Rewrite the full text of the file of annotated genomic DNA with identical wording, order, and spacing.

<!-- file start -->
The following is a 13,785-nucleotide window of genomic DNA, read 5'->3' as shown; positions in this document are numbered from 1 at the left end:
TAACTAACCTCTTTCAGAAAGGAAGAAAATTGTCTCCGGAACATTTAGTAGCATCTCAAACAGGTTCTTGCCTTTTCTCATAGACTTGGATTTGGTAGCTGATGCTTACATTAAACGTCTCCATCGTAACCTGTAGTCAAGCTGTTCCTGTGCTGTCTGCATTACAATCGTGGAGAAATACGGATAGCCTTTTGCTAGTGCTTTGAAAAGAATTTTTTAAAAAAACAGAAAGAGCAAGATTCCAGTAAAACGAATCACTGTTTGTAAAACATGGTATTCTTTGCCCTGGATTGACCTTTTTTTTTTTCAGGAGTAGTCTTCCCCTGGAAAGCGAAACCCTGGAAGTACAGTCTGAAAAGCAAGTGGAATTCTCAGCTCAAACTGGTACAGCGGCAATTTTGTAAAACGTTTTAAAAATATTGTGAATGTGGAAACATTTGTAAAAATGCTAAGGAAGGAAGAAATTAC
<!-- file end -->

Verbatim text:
The following is a 13,785-nucleotide window of genomic DNA, read 5'->3' as shown; positions in this document are numbered from 1 at the left end:
TAACTAACCTCTTTCAGAAAGGAAGAAAATTGTCTCCGGAACATTTAGTAGCATCTCAAACAGGTTCTTGCCTTTTCTCATAGACTTGGATTTGGTAGCTGATGCTTACATTAAACGTCTCCATCGTAACCTGTAGTCAAGCTGTTCCTGTGCTGTCTGCATTACAATCGTGGAGAAATACGGATAGCCTTTTGCTAGTGCTTTGAAAAGAATTTTTTAAAAAAACAGAAAGAGCAAGATTCCAGTAAAACGAATCACTGTTTGTAAAACATGGTATTCTTTGCCCTGGATTGACCTTTTTTTTTTTCAGGAGTAGTCTTCCCCTGGAAAGCGAAACCCTGGAAGTACAGTCTGAAAAGCAAGTGGAATTCTCAGCTCAAACTGGTACAGCGGCAATTTTGTAAAACGTTTTAAAAATATTGTGAATGTGGAAACATTTGTAAAAATGCTAAGGAAGGAAGAAATTAC